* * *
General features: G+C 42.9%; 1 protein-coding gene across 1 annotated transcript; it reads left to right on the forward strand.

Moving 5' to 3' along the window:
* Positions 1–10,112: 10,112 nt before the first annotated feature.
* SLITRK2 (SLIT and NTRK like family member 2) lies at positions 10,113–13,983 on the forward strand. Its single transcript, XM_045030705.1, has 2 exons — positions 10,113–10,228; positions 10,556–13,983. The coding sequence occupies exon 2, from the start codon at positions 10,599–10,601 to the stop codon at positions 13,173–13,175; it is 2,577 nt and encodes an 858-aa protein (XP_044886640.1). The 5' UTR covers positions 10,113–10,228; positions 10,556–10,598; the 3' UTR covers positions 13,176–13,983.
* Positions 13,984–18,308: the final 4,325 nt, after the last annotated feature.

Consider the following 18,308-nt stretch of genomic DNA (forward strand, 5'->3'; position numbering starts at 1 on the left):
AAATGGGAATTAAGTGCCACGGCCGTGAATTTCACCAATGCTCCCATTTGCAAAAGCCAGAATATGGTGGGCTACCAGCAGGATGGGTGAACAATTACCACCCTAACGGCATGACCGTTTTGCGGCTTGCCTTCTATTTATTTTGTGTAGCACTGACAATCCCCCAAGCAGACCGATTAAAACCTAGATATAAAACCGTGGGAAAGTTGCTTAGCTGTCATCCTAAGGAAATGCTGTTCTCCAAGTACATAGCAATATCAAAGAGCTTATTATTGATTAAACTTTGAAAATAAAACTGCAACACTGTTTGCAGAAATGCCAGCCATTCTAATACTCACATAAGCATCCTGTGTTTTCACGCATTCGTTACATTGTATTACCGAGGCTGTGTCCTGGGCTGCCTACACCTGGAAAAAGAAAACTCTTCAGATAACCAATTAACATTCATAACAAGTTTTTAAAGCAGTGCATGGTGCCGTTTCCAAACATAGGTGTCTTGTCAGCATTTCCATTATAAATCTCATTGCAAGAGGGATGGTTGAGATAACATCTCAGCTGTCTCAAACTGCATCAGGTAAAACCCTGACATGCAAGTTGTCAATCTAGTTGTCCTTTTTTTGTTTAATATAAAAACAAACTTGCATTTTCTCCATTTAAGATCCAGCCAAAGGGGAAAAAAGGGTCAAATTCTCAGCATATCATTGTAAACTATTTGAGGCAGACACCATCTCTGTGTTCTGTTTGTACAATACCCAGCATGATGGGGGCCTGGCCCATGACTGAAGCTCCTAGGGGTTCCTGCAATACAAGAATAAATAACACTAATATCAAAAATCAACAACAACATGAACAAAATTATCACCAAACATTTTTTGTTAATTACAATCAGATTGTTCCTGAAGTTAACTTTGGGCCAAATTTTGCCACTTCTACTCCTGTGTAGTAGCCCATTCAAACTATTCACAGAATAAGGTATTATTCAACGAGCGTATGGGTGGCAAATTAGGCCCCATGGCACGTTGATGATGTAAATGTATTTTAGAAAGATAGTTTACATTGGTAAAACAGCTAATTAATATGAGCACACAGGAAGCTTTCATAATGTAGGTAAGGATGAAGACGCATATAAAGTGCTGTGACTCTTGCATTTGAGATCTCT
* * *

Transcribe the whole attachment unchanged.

General features: G+C 42.9%; 1 protein-coding gene across 1 annotated transcript; it reads left to right on the forward strand.

Moving 5' to 3' along the window:
* Positions 1–10,112: 10,112 nt before the first annotated feature.
* SLITRK2 (SLIT and NTRK like family member 2) lies at positions 10,113–13,983 on the forward strand. Its single transcript, XM_045030705.1, has 2 exons — positions 10,113–10,228; positions 10,556–13,983. The coding sequence occupies exon 2, from the start codon at positions 10,599–10,601 to the stop codon at positions 13,173–13,175; it is 2,577 nt and encodes an 858-aa protein (XP_044886640.1). The 5' UTR covers positions 10,113–10,228; positions 10,556–10,598; the 3' UTR covers positions 13,176–13,983.
* Positions 13,984–18,308: the final 4,325 nt, after the last annotated feature.

Consider the following 18,308-nt stretch of genomic DNA (forward strand, 5'->3'; position numbering starts at 1 on the left):
AAATGGGAATTAAGTGCCACGGCCGTGAATTTCACCAATGCTCCCATTTGCAAAAGCCAGAATATGGTGGGCTACCAGCAGGATGGGTGAACAATTACCACCCTAACGGCATGACCGTTTTGCGGCTTGCCTTCTATTTATTTTGTGTAGCACTGACAATCCCCCAAGCAGACCGATTAAAACCTAGATATAAAACCGTGGGAAAGTTGCTTAGCTGTCATCCTAAGGAAATGCTGTTCTCCAAGTACATAGCAATATCAAAGAGCTTATTATTGATTAAACTTTGAAAATAAAACTGCAACACTGTTTGCAGAAATGCCAGCCATTCTAATACTCACATAAGCATCCTGTGTTTTCACGCATTCGTTACATTGTATTACCGAGGCTGTGTCCTGGGCTGCCTACACCTGGAAAAAGAAAACTCTTCAGATAACCAATTAACATTCATAACAAGTTTTTAAAGCAGTGCATGGTGCCGTTTCCAAACATAGGTGTCTTGTCAGCATTTCCATTATAAATCTCATTGCAAGAGGGATGGTTGAGATAACATCTCAGCTGTCTCAAACTGCATCAGGTAAAACCCTGACATGCAAGTTGTCAATCTAGTTGTCCTTTTTTTGTTTAATATAAAAACAAACTTGCATTTTCTCCATTTAAGATCCAGCCAAAGGGGAAAAAAGGGTCAAATTCTCAGCATATCATTGTAAACTATTTGAGGCAGACACCATCTCTGTGTTCTGTTTGTACAATACCCAGCATGATGGGGGCCTGGCCCATGACTGAAGCTCCTAGGGGTTCCTGCAATACAAGAATAAATAACACTAATATCAAAAATCAACAACAACATGAACAAAATTATCACCAAACATTTTTTGTTAATTACAATCAGATTGTTCCTGAAGTTAACTTTGGGCCAAATTTTGCCACTTCTACTCCTGTGTAGTAGCCCATTCAAACTATTCACAGAATAAGGTATTATTCAACGAGCGTATGGGTGGCAAATTAGGCCCCATGGCACGTTGATGATGTAAATGTATTTTAGAAAGATAGTTTACATTGGTAAAACAGCTAATTAATATGAGCACACAGGAAGCTTTCATAATGTAGGTAAGGATGAAGACGCATATAAAGTGCTGTGACTCTTGCATTTGAGATCTCT